Window tinting is a popular way to protect your car from the sun and keep it cooler in the summer months, but do the benefits outweigh the costs?
Certainly, you'll be able to enjoy the increased privacy provided, but do tinted windows affect insurance rates?
Let's take a look at some of the pros and cons of window tinting.
We'll also discuss how state requirements and insurance rates may be affected by your decision.
Pros of Tinting your Car Windows
When you think of tinted car windows, you might associate them with celebrities who want to keep their privacy or with tinted windows that are so dark you can't see inside.
However, there are many benefits to tinting your car windows, regardless of your celebrity status.
One benefit is that it can increase your privacy. If you don't want people to be able to see inside your car, then tinting the windows can give you the privacy you desire. It also reduces the visibility of valuables inside, making it less tempting for people to break into your car.
Reduced Sun Glare
Tinted windows can also reduce sun glare. If you live in a sunny climate or if you find yourself driving a lot during the day, then tinted windows can help reduce the amount of glare from the sun.
Reduced UV Rays
In addition, UV protection for your car's interior is another benefit of tinting your car windows. By reducing the number of UV rays that enter your car, you can help protect your car's interior from fading and other damage caused by exposure to the sun.
Better Heat Management
Finally, cooler temperatures in the summer months are another pro to tinting your car windows. By keeping the sun's rays out of your car, you can help keep the temperatures inside your car cooler, making it more comfortable for you during those hot summer days.
With all of those advantages, it's easy to see why people have been tinting their windows since the late 1940s and 50s.
In fact, window tinting is only growing in popularity, likely because they are one of the simplest upgrades to make your driving experience 'sublime.'
Cons of Tinting Your Car Windows
While there are certainly some benefits to tinting your car windows, there are also some potential drawbacks that you should be aware of.
One potential drawback is that state requirements for window tinting can vary, and if you don't follow the requirements, you could be fined. Be sure to check with your state's DMV to find out the requirements for window tinting before you have it done.
Another potential drawback is that your car insurance rates could be affected by window tinting. Some insurance companies may consider it a modification to your car that could increase your rates, so be sure to check with your insurance company before you have it done.
Difficulty Seeing at Night
Finally, another potential drawback of tinting your car windows is that it can make it more difficult to see at night. If you do a lot of driving at night, you may want to consider how well you'll be able to see with tinted windows before you have them done.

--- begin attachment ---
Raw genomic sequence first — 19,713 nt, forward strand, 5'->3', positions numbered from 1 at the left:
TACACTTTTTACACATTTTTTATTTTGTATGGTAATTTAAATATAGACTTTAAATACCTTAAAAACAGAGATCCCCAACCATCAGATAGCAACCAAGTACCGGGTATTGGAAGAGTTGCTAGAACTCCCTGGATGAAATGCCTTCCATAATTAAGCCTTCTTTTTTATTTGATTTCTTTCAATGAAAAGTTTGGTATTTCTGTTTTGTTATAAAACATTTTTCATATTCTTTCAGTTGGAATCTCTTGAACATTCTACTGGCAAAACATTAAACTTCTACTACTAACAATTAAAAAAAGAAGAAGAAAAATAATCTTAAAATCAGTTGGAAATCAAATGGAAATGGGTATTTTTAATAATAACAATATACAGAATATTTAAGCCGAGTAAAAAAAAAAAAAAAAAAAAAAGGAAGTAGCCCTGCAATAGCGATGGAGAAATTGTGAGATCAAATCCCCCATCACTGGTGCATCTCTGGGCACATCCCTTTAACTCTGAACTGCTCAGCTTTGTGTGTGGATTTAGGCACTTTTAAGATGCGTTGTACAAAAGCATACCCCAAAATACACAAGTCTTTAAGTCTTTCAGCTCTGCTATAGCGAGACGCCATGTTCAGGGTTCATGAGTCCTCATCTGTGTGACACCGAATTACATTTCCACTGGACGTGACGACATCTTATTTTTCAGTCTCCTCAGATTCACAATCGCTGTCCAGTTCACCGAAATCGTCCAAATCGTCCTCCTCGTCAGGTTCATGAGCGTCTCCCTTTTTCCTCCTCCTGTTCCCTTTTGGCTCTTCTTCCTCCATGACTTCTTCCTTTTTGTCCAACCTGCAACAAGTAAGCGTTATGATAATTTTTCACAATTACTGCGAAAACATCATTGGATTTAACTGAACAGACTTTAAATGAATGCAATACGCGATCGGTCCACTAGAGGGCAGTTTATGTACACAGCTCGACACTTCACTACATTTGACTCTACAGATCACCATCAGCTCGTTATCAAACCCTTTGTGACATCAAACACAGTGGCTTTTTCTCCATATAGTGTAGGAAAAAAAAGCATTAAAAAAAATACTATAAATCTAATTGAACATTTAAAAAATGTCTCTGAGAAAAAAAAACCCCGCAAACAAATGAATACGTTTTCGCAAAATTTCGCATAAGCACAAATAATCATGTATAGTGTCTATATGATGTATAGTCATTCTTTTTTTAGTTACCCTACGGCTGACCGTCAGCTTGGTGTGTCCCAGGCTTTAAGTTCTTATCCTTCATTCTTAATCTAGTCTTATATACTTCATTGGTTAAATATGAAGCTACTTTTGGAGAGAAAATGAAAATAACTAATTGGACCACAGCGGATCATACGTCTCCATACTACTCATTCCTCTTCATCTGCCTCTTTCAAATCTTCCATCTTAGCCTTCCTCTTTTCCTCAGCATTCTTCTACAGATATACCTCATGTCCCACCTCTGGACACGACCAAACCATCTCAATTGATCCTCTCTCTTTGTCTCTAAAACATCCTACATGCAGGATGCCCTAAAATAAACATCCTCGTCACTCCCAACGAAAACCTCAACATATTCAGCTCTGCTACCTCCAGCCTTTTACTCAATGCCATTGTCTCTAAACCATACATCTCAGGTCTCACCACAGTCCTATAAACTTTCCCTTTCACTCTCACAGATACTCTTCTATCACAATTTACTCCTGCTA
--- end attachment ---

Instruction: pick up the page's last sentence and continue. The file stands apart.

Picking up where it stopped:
Can Be Damaged by Car Washes or Other Cleaners
Another thing to keep in mind is that window tinting can be damaged by car washes or other cleaners. If you plan to get your car windows tinted, be sure to ask about how to care for them so you don't damage the tint.
It May Be Difficult to Remove
When it comes to window tinting, it's important to keep in mind that it may be difficult to remove if you decide you don't like it. This is because the tinting adhesive is designed to be permanent, and it can be very difficult to get it to release from the glass.
If you're not careful, you may end up damaging the glass or the tinting film. So, if you're thinking about window tinting, be sure to commit to it - once it's on, it's there for good.
So, do the pros outweigh the cons? That's a decision you'll have to make for yourself.
But now that you know some of the potential risks and benefits, you can make an informed choice about whether or not window tinting.
Types of Window Tinting
Now that you've evaluated the pros and cons of window tinting you need to understand the different types available to you and your vehicle.
Each type comes with its own sets of pros and cons.
Here are some of the most popular options sorted from low-priced to high.
Dyed film: The most common type of film is Dyed film, which is a black or dark-colored film that is applied to the inside surface of your car windows. They don't offer the same UV protection as other types and they may fade over time.
Metalized film: Another type of film is Metalized film, which is a metallic-coated film that is applied to the inside surface of your car windows. These are extremely scratch resistant and add strength to the windows, but they may cause GPS signal interference.
Hybrid film: These films feature a combination of dyes and metal particles. They are known for reducing the negative aspects of dyed and metalized films like radio interference and lacking a mirror-like appearance.
Ceramic film: Finally, there is Ceramic film, which is a ceramic-coated film that is applied to the inside surface of your car windows. They are capable of blocking more than 99 percent of UV rays and are resistant to fading.
Find a Professional and Get Started
So, who can do it? Any qualified auto glass shop should be able to do it, but you may want to ask if they have experience with the type of film you've chosen.
You should also ask about their warranty - most auto glass shops offer a warranty on their work, but it's always best to ask just to be sure.
Now that you know the basics of car window tinting, you can decide if it's right for you.
If you do decide to go ahead with it, be sure to do your research and choose a qualified installer who can do a good job.
Luke Williams writes and researches for the auto insurance comparison site, 4AutoInsuranceQuote.com. His passions include insurance and helping drivers upgrade their vehicles cost-effectively.